Glycosphingolipids carrying A or B oligosaccharides are integral parts of the membranes of RBCs, epithelial and endothelial cells; they are also present in soluble form in plasma. Glycoproteins that carry identical oligosaccharides are responsible for the A and B activity of secreted body fluids such as saliva. A and B oligosaccharides that lack carrier protein or lipid molecules are found in milk and urine.
Genes at three separate loci (ABO, Hh, and Sese) control the occurrence and the location of the A and B antigens. Three common alleles -A, B and O- are located at the ABO locus on chromosome 9q34. The A and B genes encode Glycosyltransferases that produce the A and B antigens, respectively. The O gene is considered to be amorphic since no detectable blood group antigen results from its action. The RBCs of group O persons lack A and B, but carry an abundant amount of H antigen because this antigen is the precursor material on which A and B antigens are built.
Family studies have shown that the genes at the remaining two loci, Hh and Sese (secretor), are closely linked. The chromosome on which they are located has not yet been identified. It is suggested that one of these loci may have arisen through gene duplication of the other. Two recognized alleles reside at each locus. Of the two alleles at the H locus, one of these, H, produces an enzyme that acts at the cellular level to construct the antigen on which A or B are built. The other allele at this locus, h, is very rare. No antigenic product has been linked to h, so this gene is also considered an amorph. The possibility exists that other alleles occur at the Hh locus that differ from H in that they cause the production of only very small amounts of H antigen.
The Sese gene is directly responsible for the expression of H (and indirectly responsible for the expression of A and B) on the glycoproteins in epithelial secretions such as saliva. Eighty percent of the population are secretors because they have inherited the Se gene and produce H in their secretions that can be converted to A and/or B (depending on the genetic background of the secretor). The se gene, having no demonstrable product, is an Amorph.
Oligosaccharide chains on which the A and B antigens are built can exist as simple structures of a few sugar molecules linked together in linear fashion. They can also exist as more complex structures that are composed of many sugar residues connected together in branching chains. It has been proposed that the differences in cellular A, B and H activity seen between specimens from infants and adults may be related to the number of branched structures carried on the cellular membranes of each group.(6) The RBCs of infants are thought to carry A, B and H antigens built predominantly on linear oligosaccharides. Linear oligosaccharides have only one terminus to which the H, then A and B, sugars can be added. In contrast, the RBCs of adults appear to carry a high proportion of branched oligosaccharides. Branching creates additional portions on the oligosaccharide that can be converted to H and then to A and B antigens.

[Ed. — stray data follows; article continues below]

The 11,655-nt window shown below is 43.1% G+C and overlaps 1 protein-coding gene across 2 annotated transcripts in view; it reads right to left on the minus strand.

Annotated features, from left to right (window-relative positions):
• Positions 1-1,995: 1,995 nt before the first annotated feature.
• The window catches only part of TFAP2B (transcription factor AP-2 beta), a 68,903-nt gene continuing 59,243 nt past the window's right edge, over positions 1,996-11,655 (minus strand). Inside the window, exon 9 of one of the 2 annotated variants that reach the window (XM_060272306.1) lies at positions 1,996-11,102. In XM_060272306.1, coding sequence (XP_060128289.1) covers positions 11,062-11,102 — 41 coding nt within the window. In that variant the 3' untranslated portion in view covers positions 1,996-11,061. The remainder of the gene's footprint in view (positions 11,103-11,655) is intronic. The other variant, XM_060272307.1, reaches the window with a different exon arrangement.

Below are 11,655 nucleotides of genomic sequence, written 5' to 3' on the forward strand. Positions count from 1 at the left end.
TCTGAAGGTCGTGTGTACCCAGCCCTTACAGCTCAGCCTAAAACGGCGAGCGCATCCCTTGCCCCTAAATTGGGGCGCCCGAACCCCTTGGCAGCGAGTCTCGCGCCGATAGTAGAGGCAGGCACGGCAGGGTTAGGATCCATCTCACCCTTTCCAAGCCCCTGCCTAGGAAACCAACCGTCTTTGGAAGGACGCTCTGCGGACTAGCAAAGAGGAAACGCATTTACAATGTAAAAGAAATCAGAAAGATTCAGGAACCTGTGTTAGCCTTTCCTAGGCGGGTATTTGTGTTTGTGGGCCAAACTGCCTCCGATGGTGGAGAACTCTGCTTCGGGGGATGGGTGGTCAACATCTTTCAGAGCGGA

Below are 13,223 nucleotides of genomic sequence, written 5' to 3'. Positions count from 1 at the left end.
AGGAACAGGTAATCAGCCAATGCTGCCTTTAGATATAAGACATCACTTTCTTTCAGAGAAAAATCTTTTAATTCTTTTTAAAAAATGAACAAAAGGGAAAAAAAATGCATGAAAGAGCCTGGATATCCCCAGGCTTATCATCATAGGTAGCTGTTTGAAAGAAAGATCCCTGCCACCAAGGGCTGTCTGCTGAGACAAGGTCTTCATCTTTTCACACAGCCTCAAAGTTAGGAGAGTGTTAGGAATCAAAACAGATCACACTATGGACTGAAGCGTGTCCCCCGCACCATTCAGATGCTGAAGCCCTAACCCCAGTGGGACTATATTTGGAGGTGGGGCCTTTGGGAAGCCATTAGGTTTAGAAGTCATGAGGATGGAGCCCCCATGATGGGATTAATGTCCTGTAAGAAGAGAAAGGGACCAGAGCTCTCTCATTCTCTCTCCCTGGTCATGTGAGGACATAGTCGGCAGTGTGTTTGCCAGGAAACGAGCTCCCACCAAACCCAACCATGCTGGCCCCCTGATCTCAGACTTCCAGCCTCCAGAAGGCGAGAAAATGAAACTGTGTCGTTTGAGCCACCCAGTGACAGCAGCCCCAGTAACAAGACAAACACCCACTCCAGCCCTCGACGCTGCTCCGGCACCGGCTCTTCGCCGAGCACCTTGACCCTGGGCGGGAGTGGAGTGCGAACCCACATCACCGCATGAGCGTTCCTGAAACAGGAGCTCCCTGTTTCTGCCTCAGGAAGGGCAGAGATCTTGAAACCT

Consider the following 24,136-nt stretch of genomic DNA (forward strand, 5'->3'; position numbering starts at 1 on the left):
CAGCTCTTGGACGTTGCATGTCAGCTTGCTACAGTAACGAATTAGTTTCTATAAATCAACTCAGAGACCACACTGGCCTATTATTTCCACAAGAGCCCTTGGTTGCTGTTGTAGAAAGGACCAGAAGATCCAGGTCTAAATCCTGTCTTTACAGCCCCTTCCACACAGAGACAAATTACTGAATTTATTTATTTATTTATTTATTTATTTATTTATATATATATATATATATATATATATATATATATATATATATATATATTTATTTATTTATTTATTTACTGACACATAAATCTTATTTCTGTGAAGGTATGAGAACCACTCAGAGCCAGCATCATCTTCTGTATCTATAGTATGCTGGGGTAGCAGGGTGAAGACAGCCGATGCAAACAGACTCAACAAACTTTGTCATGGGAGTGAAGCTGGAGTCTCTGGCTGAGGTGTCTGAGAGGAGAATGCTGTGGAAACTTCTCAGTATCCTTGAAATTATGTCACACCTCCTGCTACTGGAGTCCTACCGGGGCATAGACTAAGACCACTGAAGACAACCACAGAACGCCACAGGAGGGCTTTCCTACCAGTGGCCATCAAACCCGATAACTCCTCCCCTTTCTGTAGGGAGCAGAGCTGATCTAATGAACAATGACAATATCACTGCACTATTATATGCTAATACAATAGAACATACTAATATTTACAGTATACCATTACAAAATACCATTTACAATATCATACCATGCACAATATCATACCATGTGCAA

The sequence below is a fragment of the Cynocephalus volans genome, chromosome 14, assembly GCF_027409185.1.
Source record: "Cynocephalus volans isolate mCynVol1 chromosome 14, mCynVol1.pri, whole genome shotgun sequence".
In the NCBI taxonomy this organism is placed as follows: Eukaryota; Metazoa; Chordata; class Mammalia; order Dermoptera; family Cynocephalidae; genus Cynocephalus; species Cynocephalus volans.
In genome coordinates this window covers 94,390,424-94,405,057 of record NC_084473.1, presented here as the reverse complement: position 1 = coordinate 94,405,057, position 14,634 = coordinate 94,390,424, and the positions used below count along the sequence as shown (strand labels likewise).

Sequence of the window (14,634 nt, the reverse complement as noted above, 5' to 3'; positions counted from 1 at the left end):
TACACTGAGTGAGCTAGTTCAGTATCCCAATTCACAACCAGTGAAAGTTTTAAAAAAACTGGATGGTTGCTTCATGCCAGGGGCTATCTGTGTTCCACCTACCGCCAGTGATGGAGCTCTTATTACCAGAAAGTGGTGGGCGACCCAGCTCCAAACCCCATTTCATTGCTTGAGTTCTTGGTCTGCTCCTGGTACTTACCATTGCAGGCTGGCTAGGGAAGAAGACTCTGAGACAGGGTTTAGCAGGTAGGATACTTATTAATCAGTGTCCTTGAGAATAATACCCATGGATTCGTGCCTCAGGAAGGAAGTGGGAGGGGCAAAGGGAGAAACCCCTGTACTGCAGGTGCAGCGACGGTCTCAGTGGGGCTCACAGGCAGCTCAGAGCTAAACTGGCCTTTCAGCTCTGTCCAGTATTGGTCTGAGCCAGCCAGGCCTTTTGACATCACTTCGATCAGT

A and B genes do not produce antigens directly but instead produce enzymes called glycosyltransferases that add specific sugars to oligosaccharide chains that have been converted to H by the action of the H gene. H antigens are constructed on precursor oligosaccharide chain endings called Type 1 and Type 2. () The number 1 carbon of the terminal 6-carbon sugar b-D-galactose (Gal) is linked to the number 3 carbon of subterminal N-acetyl-glucosamine (GlcNAc) in Type 1 chains and to the number 4 carbon of GlcNAc in Type 2 chains. Blood group-active glycoproteins present on cell surfaces or in body fluids carry either Type 1 or Type 2 chains. Glycosphingolipids present in the plasma and those on the membranes of most glandular and parenchymal cells also have either Type 1 or Type 2 chain endings. In contrast, the glycolipid antigens produced by the RBCs; appear to be formed exclusively of Type 2 chains. These chains are carried on a class of glycosphingolipids called paraglobosides.
At the cellular level, the H gene transferase produces a Fucosyltransferase? that adds fucose (Fuc) in alpha (1-2) linkage to the terminal Gal of Type 2 chains. The A and B gene transferases can only attach their immunodominant sugars when the Type 2 (or Type 1) chains have been substituted with Fuc (ie, changed to H) thus, the A and B antigens are constructed at the expense of H. The A gene-specified N-acetyl-galactosaminyl-transferase and the B gene-specified galactosaminyl-transferase add GalNAc and Gal respectively in alpha (1-3) linkages to the same Gal acted on by the H gene transferase.
The alleles at the ABO locus that result in subgroups (phenotypes of A and B that differ from each other with respect to the amount of A or B carried on the RBCs) produce transferases that differ from one another in their ability to convert H antigen. (,) The O gene is thought to produce a protein that can be detected immunologically but has no detectable transferase activity. As a consequence, the RBCs of group O persons carry readily detectable, unconverted H antigen. The secretion of Sese persons contain Type I and Type 2 chains with no H, A or B activity. It has been suggested that the H and Se genes each encode a different Fucosyltransferase?. (,) The enzyme produced by H acts primarily on Type 2 chains and in RBC membranes. That produced by Se prefers (but does not limit its action to) Type 1 chains and acts primarily in the secretory. Studies performed on the secretions of persons with the rare Oh phenotype support the concept that two types of H antigen exist.() Persons of this phenotype, who are genetically Hh and Sese, have no H and therefore, no A or B antigens on their RBCs or in their secretions. However, H, A and B antigens are found in the secretions of genetically hh persons, who, through family studies, appear to possess at least one Se gene. ()
A and B antigens are detected in direct agglutination tests with anti-A and anti-B reagents. ABO reagents frequently produce weaker reactions with the RBCs of newborns than with RBCs from adults. Weaker reactions are encountered because A and B antigens are not fully developed at birth, even though they can be detected on the RBCs of embryos 5-6 weeks old. By the time a person is 2-4 years old, RBC A and/or B antigen expression is fully developed. Antigenic expression remains fairly constant throughout life, although decreases have been seen in old age.